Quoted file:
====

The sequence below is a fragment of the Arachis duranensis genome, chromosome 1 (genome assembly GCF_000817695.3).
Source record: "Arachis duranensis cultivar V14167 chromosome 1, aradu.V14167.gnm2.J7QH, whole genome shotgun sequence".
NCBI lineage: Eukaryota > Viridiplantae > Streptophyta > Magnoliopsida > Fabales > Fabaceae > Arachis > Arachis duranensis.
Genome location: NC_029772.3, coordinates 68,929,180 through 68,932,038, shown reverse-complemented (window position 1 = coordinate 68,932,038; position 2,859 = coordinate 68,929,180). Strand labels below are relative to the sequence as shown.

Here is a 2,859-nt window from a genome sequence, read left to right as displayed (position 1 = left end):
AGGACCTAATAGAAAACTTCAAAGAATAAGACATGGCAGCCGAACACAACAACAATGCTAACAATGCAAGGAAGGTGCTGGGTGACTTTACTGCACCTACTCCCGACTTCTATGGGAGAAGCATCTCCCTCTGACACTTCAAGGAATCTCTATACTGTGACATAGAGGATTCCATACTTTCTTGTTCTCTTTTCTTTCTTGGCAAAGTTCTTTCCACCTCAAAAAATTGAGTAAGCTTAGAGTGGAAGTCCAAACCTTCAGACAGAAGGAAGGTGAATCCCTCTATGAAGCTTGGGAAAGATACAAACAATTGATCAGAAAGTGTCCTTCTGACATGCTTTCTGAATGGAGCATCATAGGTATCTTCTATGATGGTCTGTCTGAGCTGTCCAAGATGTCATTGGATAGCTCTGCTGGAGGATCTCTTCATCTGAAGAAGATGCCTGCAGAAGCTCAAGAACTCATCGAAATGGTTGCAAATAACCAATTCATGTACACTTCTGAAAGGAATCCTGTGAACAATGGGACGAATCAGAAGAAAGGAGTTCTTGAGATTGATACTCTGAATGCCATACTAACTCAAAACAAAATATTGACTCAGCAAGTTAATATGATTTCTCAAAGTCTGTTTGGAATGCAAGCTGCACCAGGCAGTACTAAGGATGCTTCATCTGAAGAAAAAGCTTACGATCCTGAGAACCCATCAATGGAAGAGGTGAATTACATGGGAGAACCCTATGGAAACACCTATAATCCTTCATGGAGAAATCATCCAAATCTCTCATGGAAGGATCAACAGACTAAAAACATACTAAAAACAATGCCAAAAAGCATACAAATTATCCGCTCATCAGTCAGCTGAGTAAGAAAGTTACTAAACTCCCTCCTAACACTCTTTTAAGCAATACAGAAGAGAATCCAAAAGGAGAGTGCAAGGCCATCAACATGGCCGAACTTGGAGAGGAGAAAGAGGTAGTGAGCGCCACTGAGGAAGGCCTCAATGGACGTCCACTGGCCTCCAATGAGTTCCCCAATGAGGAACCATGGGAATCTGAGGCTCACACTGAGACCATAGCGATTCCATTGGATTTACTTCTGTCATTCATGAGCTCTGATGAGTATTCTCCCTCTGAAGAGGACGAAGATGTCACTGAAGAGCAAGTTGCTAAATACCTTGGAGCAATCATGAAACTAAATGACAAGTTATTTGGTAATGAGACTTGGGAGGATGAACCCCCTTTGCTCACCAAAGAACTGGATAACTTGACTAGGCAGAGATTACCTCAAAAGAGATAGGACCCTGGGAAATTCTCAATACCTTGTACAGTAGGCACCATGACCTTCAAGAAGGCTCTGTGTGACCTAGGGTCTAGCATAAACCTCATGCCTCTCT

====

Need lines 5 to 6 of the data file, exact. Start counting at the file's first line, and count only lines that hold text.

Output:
Here is a 2,859-nt window from a genome sequence, read left to right as displayed (position 1 = left end):
AGGACCTAATAGAAAACTTCAAAGAATAAGACATGGCAGCCGAACACAACAACAATGCTAACAATGCAAGGAAGGTGCTGGGTGACTTTACTGCACCTACTCCCGACTTCTATGGGAGAAGCATCTCCCTCTGACACTTCAAGGAATCTCTATACTGTGACATAGAGGATTCCATACTTTCTTGTTCTCTTTTCTTTCTTGGCAAAGTTCTTTCCACCTCAAAAAATTGAGTAAGCTTAGAGTGGAAGTCCAAACCTTCAGACAGAAGGAAGGTGAATCCCTCTATGAAGCTTGGGAAAGATACAAACAATTGATCAGAAAGTGTCCTTCTGACATGCTTTCTGAATGGAGCATCATAGGTATCTTCTATGATGGTCTGTCTGAGCTGTCCAAGATGTCATTGGATAGCTCTGCTGGAGGATCTCTTCATCTGAAGAAGATGCCTGCAGAAGCTCAAGAACTCATCGAAATGGTTGCAAATAACCAATTCATGTACACTTCTGAAAGGAATCCTGTGAACAATGGGACGAATCAGAAGAAAGGAGTTCTTGAGATTGATACTCTGAATGCCATACTAACTCAAAACAAAATATTGACTCAGCAAGTTAATATGATTTCTCAAAGTCTGTTTGGAATGCAAGCTGCACCAGGCAGTACTAAGGATGCTTCATCTGAAGAAAAAGCTTACGATCCTGAGAACCCATCAATGGAAGAGGTGAATTACATGGGAGAACCCTATGGAAACACCTATAATCCTTCATGGAGAAATCATCCAAATCTCTCATGGAAGGATCAACAGACTAAAAACATACTAAAAACAATGCCAAAAAGCATACAAATTATCCGCTCATCAGTCAGCTGAGTAAGAAAGTTACTAAACTCCCTCCTAACACTCTTTTAAGCAATACAGAAGAGAATCCAAAAGGAGAGTGCAAGGCCATCAACATGGCCGAACTTGGAGAGGAGAAAGAGGTAGTGAGCGCCACTGAGGAAGGCCTCAATGGACGTCCACTGGCCTCCAATGAGTTCCCCAATGAGGAACCATGGGAATCTGAGGCTCACACTGAGACCATAGCGATTCCATTGGATTTACTTCTGTCATTCATGAGCTCTGATGAGTATTCTCCCTCTGAAGAGGACGAAGATGTCACTGAAGAGCAAGTTGCTAAATACCTTGGAGCAATCATGAAACTAAATGACAAGTTATTTGGTAATGAGACTTGGGAGGATGAACCCCCTTTGCTCACCAAAGAACTGGATAACTTGACTAGGCAGAGATTACCTCAAAAGAGATAGGACCCTGGGAAATTCTCAATACCTTGTACAGTAGGCACCATGACCTTCAAGAAGGCTCTGTGTGACCTAGGGTCTAGCATAAACCTCATGCCTCTCT